Marino Formenti, Christian Dierstein, and all those bassists
Photo: mine 2009
The Monday Evening Concert
Series wrapped up for the season this week at Zipper Concert Hall with another near capacity crowd. It looks like the city’s go-to folks for contemporary music are going to have to find some bigger quarters sometime soon or tickets may get a little bit harder to come by. The show featured MEC’s patented combination of fare new to Los Angeles and the world played by leading stars of 20th century and newer music. The program, entitled “For Galina Ustvolskaya” was just that and featured a return performance from Italian keyboard great Marino Formenti who last dazzled local audiences with an unforgettable performance of Messiaen’s Des Canyons aux étoiles
in January 2008. Well-regarded percussionist Christian Dierstein joined him for performances of Ustvolskaya’s dark and sometimes dirge-like works that can make Messiaen sound like Mozart, but simultaneously lend credence to her own claim that “there is no link whatsoever between my music and that of any other composer, living or dead.”
Maybe not, but this is unusual stuff particularly considering that it was written for the most part in the mid-to-late 20th century. Ustvolskaya lived a bit of a double life as a composer. Having studied under Shostakovich, she embarked upon a career of conventional and digestible works for a number of public forums all the while composing very different works that remained unheard until much later in her life. In fact much of her work didn’t surface at all outside of the USSR until the 1990s even after it was given public performances in her home country in the 70s and 80s. Monday’s program featured this more "personal" work and it is indeed bracing stuff. Formenti performed two Piano Sonatas, Nos. 4 and 6, which were followed later by Ustvolskaya’s Symphony No 5 “Amen” and Composition No 2, “Dies Irae” for piano, percussion and eight double basses. Ustvolskaya holds all notes in esteem and often dwells on them individually as if giving each and every one its due. The music is often played loudly at full bore and the piano parts can devolve into what seems like little more than banging large sets of keys with forearms and fists in regular and very repetitive sequences. The “symphony” involved tuba, trumpet, oboe, violin, percussion and a speaker who read the Lord’s Prayer in plaintive and dramatic Russian. Both this piece and the “Dies Irae” also call for a large wooden box that is rhythmically struck with various mallets, again often loudly. It’s interesting stuff if for no other reason than the level of intensity called for on the part of the players who all rose to the challenge here. Formenti in particular took no prisoners and made a great case for the relevance of the works if by not rendering them into something that was readily recognizable and immediately pleasurable.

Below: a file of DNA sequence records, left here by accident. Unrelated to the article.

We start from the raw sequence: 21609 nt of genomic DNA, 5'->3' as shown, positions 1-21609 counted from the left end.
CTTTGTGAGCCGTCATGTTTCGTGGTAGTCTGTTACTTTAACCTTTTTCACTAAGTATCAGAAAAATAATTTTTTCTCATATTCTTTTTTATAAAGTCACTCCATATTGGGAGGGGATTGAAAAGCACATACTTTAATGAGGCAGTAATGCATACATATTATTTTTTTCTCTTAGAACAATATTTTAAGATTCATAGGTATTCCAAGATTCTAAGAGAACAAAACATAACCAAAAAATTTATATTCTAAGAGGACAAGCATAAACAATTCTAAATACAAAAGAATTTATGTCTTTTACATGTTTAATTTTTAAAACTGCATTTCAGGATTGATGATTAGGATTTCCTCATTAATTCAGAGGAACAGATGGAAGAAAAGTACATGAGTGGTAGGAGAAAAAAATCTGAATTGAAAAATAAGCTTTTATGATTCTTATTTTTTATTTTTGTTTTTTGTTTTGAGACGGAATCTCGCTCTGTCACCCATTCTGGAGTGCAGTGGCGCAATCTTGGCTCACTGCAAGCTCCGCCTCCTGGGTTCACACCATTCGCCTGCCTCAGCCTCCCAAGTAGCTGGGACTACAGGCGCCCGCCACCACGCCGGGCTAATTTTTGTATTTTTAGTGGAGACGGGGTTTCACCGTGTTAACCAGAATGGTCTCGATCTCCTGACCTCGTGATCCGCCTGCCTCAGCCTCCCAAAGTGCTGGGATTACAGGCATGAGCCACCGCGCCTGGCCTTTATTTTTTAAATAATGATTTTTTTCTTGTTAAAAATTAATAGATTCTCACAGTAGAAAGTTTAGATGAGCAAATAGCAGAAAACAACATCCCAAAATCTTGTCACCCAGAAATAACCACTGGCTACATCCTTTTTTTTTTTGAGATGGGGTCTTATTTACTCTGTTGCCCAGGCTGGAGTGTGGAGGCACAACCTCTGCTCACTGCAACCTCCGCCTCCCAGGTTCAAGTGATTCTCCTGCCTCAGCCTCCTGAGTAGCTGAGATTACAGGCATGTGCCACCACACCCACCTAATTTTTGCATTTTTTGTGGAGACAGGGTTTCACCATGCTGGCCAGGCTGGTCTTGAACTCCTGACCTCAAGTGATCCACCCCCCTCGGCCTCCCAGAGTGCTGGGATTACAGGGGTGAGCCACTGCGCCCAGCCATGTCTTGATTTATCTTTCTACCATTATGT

It wasn’t all about the program’s namesake, however. There were two world premieres on the schedule as well. First up was Klaus Lang’s "The Whitebread Man. The Six Frogs"
for piano and percussion. It was well set in these environs in that while it is persistently soft and fading, it embraces the same halting respect for its individual tones as Ustvolskaya's works. Later, Dierstein performed Pierluigi Billone’s Mani. Matta
for solo percussion. This piece, one in a series referencing visual artists, is largely centered on a marimba the performer plays in non-standard ways that allow him to attenuate the sound either by direct dampening with the hands or using atypical mallets for the job. And while it did seem to stretch on a bit longer than I might have liked, I must admit I was taken by a bit of darkened wistfulness among its charms.
In any event, the show was another example of how MEC continues to stay ahead of the game. And in a city that is about to lose its most visible proponent for new music when Esa-Pekka Salonen wraps up his tenure with the L.A. Philharmonic later this week, Monday may become an even more important day in the near future for those of us who love and follow this music.
Labels: Monday Evening Concerts